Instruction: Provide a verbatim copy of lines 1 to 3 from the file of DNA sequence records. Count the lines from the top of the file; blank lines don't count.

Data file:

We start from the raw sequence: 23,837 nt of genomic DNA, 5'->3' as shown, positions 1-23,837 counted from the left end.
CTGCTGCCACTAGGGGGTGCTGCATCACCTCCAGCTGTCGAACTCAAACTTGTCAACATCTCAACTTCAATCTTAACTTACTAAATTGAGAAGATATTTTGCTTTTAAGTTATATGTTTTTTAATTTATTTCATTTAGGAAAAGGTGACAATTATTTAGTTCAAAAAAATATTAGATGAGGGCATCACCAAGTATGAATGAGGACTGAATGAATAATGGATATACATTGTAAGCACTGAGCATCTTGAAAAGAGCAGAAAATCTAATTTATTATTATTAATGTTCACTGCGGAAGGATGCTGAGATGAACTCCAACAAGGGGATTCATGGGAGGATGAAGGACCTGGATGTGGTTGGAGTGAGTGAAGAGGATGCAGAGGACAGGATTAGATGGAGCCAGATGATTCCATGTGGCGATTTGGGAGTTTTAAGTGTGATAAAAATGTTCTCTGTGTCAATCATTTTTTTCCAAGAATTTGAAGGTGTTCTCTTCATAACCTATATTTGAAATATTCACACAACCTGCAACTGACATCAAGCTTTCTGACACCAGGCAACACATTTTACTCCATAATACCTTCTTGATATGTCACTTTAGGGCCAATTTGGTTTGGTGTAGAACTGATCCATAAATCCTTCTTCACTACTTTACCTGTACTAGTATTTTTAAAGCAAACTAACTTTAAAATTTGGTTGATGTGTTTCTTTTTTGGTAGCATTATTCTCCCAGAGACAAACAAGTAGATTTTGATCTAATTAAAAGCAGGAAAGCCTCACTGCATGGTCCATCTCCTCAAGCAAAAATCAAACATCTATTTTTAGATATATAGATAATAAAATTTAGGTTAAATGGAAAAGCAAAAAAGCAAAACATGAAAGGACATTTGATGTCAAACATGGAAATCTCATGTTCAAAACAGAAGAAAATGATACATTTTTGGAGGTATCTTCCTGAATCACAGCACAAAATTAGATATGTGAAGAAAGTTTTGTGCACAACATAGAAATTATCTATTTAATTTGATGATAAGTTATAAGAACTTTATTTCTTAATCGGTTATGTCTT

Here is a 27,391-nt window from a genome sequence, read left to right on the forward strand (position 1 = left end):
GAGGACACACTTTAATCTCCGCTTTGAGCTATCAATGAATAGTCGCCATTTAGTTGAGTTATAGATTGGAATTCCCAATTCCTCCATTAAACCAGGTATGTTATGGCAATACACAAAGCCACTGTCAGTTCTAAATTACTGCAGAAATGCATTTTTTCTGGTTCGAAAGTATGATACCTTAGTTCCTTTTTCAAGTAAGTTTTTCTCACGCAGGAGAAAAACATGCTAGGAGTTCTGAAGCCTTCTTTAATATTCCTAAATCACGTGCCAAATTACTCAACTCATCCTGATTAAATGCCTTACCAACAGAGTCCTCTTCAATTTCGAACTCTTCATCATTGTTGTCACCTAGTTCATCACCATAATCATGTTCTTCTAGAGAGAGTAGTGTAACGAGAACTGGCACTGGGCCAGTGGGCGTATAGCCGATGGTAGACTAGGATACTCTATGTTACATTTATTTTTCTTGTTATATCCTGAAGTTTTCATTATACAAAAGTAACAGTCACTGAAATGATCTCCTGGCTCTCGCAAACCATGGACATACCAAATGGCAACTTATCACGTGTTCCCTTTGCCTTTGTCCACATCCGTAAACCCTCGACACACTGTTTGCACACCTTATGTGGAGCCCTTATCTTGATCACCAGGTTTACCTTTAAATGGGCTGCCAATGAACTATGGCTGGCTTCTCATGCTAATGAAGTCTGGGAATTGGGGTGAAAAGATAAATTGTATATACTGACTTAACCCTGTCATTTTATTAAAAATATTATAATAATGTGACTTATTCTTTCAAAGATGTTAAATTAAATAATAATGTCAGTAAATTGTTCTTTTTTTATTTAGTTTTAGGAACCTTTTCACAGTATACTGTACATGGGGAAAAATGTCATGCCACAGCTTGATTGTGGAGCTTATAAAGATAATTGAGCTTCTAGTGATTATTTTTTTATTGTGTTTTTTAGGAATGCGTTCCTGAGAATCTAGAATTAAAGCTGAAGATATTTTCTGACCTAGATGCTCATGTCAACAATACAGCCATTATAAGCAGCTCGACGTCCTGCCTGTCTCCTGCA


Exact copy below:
We start from the raw sequence: 23,837 nt of genomic DNA, 5'->3' as shown, positions 1-23,837 counted from the left end.
CTGCTGCCACTAGGGGGTGCTGCATCACCTCCAGCTGTCGAACTCAAACTTGTCAACATCTCAACTTCAATCTTAACTTACTAAATTGAGAAGATATTTTGCTTTTAAGTTATATGTTTTTTAATTTATTTCATTTAGGAAAAGGTGACAATTATTTAGTTCAAAAAAATATTAGATGAGGGCATCACCAAGTATGAATGAGGACTGAATGAATAATGGATATACATTGTAAGCACTGAGCATCTTGAAAAGAGCAGAAAATCTAATTTATTATTATTAATGTTCACTGCGGAAGGATGCTGAGATGAACTCCAACAAGGGGATTCATGGGAGGATGAAGGACCTGGATGTGGTTGGAGTGAGTGAAGAGGATGCAGAGGACAGGATTAGATGGAGCCAGATGATTCCATGTGGCGATTTGGGAGTTTTAAGTGTGATAAAAATGTTCTCTGTGTCAATCATTTTTTTCCAAGAATTTGAAGGTGTTCTCTTCATAACCTATATTTGAAATATTCACACAACCTGCAACTGACATCAAGCTTTCTGACACCAGGCAACACATTTTACTCCATAATACCTTCTTGATATGTCACTTTAGGGCCAATTTGGTTTGGTGTAGAACTGATCCATAAATCCTTCTTCACTACTTTACCTGTACTAGTATTTTTAAAGCAAACTAACTTTAAAATTTGGTTGATGTGTTTCTTTTTTGGTAGCATTATTCTCCCAGAGACAAACAAGTAGATTTTGATCTAATTAAAAGCAGGAAAGCCTCACTGCATGGTCCATCTCCTCAAGCAAAAATCAAACATCTATTTTTAGATATATAGATAATAAAATTTAGGTTAAATGGAAAAGCAAAAAAGCAAAACATGAAAGGACATTTGATGTCAAACATGGAAATCTCATGTTCAAAACAGAAGAAAATGATACATTTTTGGAGGTATCTTCCTGAATCACAGCACAAAATTAGATATGTGAAGAAAGTTTTGTGCACAACATAGAAATTATCTATTTAATTTGATGATAAGTTATAAGAACTTTATTTCTTAATCGGTTATGTCTT

Here is a 27,391-nt window from a genome sequence, read left to right on the forward strand (position 1 = left end):